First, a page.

Contract clauses freeing you from the cost of an adjudicator's decision won't do you much good. But in two recent cases, a judge and a columnist got this wrong
Three weeks ago Tony Bingham reported on the Court of Appeal judgment in the adjudication case Ferson Contractors vs Levolux AT. The decision, one of only a handful on adjudication from the Court of Appeal, is important because it provides much needed guidance in an area of adjudication where there remained a significant level of confusion, namely enforcement of adjudicators' decisions. What the Court of Appeal has now decided, as a matter of public policy, is that an adjudicator's decision "trumps" everything else; any clause in a contract permitting payments to be witheld after an adjudicator's decision must be struck down or construed in such a way so as not to defeat the intention of parliament. In other words an adjudicator's decision must be complied with even if the contract says otherwise. As Tony put it: "Parliament's intention under the Construction Act was straightforward. It says in big red letters with a big red finger pointing to the big red letters: 'The decision of the adjudicator is binding until the dispute is finally determined by legal proceedings, by arbitration or by agreement'."

Tony then highlighted what he regarded as the "apparent" inconsistency between the Court of Appeal decision in the Ferson case with the High Court decisions in Bovis Lend Lease vs Triangle Development and Parsons Plastics vs Purac. The Bovis decision was the case in which His Honour Judge Thornton held that a party would not be required to comply with an adjudicator's decision (aside from grounds relating to jurisdictional procedural impropriety) where "the terms of the contract override the apparent obligation to make payment in accordance with the adjudicator's decision and … where the decision is overridden by another applicable adjudication". (In fact, while there had been another adjudication between Bovis and Triangle, on one view the decision did not override the first adjudication because it did not decide the issue of determination under the contract.)

The Parsons case, which appears to have influenced Judge Thornton in the Bovis case, was the decision in which the Court of Appeal found that the wording in that particular contract permitted a set-off to be made even though other provisions in the contract dealing with witholding notices had not been complied with.

In seeking to explain and reconcile the Parsons and Bovis decisions with the Ferson case, Tony rightly pointed out that the Parsons decision did not involve a construction contract to which the Construction Act applied. It could therefore be distinguished from the Ferson decision on the basis that the provisions in the contract were not inconsistent with the intention of the Construction Act and the Parsons case remains a decision on its own facts.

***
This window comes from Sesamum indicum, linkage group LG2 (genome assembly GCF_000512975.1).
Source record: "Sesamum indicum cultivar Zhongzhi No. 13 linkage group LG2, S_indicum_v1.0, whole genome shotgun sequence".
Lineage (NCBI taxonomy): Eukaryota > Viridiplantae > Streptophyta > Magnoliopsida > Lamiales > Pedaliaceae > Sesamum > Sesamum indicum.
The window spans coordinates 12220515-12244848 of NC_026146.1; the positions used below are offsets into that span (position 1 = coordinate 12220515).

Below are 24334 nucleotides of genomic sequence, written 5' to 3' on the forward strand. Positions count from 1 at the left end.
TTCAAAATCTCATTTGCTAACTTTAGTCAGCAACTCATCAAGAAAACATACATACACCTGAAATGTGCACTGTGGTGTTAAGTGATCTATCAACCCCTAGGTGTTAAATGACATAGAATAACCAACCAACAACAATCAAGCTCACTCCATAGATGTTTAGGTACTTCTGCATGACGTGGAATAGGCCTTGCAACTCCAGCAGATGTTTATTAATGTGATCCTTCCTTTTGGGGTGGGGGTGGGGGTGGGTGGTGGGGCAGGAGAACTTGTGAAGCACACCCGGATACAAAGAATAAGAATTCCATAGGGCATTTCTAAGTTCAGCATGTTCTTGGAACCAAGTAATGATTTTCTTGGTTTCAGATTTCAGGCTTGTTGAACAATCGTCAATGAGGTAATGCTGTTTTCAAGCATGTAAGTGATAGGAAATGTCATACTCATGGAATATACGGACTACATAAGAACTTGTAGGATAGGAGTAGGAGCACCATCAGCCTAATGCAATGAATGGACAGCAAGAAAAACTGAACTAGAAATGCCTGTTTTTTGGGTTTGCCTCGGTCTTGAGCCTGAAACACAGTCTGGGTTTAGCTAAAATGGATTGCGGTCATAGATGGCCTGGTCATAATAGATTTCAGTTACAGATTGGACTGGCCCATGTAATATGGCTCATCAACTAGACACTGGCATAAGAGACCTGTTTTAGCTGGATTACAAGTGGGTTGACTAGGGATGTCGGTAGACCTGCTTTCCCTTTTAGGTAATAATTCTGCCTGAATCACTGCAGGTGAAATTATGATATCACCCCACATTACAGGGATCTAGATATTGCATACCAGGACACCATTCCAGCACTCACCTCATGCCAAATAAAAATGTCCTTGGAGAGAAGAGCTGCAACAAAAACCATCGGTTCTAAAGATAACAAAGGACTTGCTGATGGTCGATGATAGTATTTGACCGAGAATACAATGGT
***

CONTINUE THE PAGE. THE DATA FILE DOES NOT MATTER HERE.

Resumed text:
Tony is wrong, however, to use the same explanation to try to reconcile the Bovis decision with the Ferson case because the Bovis case did concern a contract to which the Construction Act applied. The project was for the conversion and refurbishment of a school into flats and was carried out under a JCT management montract. It was for this very reason, as Tony noted, that many commentators had been saying that the Bovis decision would have encouraged paying parties to write the type of deduction clause found in the the determination provision into their contracts. This would clearly have had the effect of driving a coach and horses through the adjudication provisions in the Construction Act.

It is not, therefore, possible to reconcile the Bovis and Ferson decisions, and the Court of Appeal has simply found that Bovis was wrongly decided. The purpose of section 108 was clear. It was a speedy mechanism to settle disputes and it was intended to lead to enforceable immediate payment obligations. If Judge Thornton's arguments had been correct, then the purpose of adjudication would have been defeated.

It is interesting to note that the Ferson decision now brings the English courts back into line with the position north of the border. There, the Outer House of the Court of Session decided in the case of A vs B on 17 December 2002 that as the terms of section 108(3) of the Construction Act required all applicable contracts to provide that an adjudicator's decision be binding, any attempt to delay the enforcement of an adjudicator's decision by contract would be prohibited.